Gamification is usually bullshit. This means that I mostly agree with Ian Bogost. Intrinsically, it is neither good nor evil. Gamification exploits reward structures common to games, and game-like structures, to incentivize certain behavior.
Of course, we can say that nuclear weapons and AK-47s aren’t intrinsically evil, either. But we can expect that the ends that humans will put them to are foreseeably bad. For gamification, like weapons of mass destruction, the genie is out of the bottle. Now, that doesn’t mean that your social game is going to result in deaths (well, probably not). It doesn’t mean that it produces anything good, though.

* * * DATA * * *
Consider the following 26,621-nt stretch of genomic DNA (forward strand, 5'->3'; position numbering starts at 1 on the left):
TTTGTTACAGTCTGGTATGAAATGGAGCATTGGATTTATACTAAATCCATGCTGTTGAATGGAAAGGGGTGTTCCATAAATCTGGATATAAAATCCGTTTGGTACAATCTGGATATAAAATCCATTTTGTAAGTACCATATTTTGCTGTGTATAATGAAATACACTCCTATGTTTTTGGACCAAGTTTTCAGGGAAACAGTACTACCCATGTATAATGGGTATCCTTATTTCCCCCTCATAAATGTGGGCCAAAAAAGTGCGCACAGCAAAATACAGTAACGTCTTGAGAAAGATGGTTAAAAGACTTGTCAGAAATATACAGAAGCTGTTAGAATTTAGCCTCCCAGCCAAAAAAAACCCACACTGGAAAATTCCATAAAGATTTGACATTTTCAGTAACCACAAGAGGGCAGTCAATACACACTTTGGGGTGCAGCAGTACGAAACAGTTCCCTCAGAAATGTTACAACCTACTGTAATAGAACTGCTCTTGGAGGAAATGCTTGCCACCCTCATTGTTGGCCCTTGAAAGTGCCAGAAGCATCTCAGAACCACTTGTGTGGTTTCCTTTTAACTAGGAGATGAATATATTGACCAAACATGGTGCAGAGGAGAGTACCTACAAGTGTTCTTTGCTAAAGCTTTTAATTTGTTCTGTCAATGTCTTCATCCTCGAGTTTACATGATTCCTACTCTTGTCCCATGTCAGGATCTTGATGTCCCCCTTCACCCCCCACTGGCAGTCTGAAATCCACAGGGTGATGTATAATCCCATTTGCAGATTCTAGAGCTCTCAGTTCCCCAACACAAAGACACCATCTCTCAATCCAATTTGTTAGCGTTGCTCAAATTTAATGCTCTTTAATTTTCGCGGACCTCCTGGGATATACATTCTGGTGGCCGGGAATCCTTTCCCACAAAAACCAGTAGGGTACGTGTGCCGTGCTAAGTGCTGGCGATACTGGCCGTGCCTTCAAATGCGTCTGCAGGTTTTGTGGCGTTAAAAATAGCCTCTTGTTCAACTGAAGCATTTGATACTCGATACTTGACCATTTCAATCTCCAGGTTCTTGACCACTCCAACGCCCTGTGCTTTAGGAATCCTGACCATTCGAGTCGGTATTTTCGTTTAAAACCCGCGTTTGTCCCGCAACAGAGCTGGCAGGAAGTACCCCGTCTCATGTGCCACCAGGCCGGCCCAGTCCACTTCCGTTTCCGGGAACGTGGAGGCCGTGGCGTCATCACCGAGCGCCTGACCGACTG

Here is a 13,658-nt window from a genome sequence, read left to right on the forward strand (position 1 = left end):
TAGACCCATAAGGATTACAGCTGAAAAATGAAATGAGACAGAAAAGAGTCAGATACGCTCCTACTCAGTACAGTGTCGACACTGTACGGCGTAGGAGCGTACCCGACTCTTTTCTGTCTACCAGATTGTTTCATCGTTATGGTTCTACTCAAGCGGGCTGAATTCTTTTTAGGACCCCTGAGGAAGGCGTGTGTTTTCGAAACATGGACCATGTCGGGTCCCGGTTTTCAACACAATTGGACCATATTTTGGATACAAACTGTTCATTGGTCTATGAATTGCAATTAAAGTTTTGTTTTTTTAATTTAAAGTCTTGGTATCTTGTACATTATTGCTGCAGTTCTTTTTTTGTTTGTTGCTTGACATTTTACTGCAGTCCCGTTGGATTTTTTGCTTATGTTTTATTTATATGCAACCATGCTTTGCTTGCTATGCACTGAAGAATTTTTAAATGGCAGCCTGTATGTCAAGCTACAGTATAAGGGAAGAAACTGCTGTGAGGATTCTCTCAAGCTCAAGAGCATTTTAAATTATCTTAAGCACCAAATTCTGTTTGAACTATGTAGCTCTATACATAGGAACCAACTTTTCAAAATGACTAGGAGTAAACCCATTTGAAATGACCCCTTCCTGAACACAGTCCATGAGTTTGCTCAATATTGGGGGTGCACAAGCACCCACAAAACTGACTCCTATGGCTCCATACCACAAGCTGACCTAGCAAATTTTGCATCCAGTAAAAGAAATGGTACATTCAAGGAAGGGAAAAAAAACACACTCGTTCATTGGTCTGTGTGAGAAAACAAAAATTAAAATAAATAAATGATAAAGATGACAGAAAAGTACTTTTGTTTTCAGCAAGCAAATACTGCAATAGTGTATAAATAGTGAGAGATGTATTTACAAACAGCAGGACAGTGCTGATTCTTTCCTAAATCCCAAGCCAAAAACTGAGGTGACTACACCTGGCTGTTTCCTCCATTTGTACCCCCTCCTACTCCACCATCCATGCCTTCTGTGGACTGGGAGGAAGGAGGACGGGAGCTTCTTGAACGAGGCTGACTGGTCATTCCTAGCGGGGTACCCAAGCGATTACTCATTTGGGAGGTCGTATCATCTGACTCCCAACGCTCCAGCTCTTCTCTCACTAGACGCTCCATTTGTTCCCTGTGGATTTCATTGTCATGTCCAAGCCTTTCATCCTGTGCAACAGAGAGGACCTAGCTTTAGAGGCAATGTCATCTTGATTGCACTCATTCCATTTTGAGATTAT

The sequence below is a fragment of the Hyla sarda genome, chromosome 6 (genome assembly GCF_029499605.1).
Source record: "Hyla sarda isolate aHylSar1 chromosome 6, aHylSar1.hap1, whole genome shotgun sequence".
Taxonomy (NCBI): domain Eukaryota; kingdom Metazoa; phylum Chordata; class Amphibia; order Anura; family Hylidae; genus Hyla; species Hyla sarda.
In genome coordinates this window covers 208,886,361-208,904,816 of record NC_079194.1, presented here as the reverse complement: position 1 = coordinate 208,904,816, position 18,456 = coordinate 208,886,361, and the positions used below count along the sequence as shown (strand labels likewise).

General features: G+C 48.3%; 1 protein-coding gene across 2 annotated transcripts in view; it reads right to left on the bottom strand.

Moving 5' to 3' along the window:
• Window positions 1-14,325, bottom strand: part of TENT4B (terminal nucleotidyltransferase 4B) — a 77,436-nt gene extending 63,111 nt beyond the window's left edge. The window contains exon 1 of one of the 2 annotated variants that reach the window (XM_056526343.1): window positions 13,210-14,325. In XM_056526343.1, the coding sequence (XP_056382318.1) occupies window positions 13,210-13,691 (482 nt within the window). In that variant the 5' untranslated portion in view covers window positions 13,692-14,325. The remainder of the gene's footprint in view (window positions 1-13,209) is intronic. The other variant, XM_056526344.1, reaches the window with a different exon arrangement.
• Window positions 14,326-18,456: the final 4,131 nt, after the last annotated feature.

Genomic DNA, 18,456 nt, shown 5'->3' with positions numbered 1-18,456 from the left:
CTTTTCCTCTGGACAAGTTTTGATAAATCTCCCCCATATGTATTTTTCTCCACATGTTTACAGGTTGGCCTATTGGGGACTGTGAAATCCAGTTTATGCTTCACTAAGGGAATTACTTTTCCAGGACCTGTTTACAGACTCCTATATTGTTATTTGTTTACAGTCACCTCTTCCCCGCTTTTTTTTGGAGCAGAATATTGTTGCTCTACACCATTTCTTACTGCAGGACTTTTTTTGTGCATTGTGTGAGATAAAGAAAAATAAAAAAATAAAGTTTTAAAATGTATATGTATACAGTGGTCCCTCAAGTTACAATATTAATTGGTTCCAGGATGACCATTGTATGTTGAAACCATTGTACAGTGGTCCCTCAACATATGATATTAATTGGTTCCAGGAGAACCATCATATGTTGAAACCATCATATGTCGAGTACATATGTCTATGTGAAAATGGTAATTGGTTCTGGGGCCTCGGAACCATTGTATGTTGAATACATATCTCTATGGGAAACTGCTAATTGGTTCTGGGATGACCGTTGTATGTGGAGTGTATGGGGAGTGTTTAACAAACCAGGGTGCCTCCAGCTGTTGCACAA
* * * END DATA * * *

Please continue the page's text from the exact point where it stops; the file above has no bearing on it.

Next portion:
If gamification is a tool to incentivize behavior, the question is what behavior are you trying to encourage? If you’re after pure commercialization, pure profit drive, then well, yes you are manipulating human psychology to turn a quick buck. It’s pretty much bullshit that you’re selling. A Skinner box with a game wrapper that validates someone’s feelings of esteem or accomplishment. Don’t feel too bad, you’re in a long history of marketing and advertising. No shame in that. You hack.
What I take exception to is the lofty rhetoric of Jesse Schell or Jane McGonigal that lay out hopes that gamification will make the world a better place. Maybe, maybe. I haven’t seen it yet, though. Have you? Have you seen a game designer using gamification principles for anything more nobler than dollars?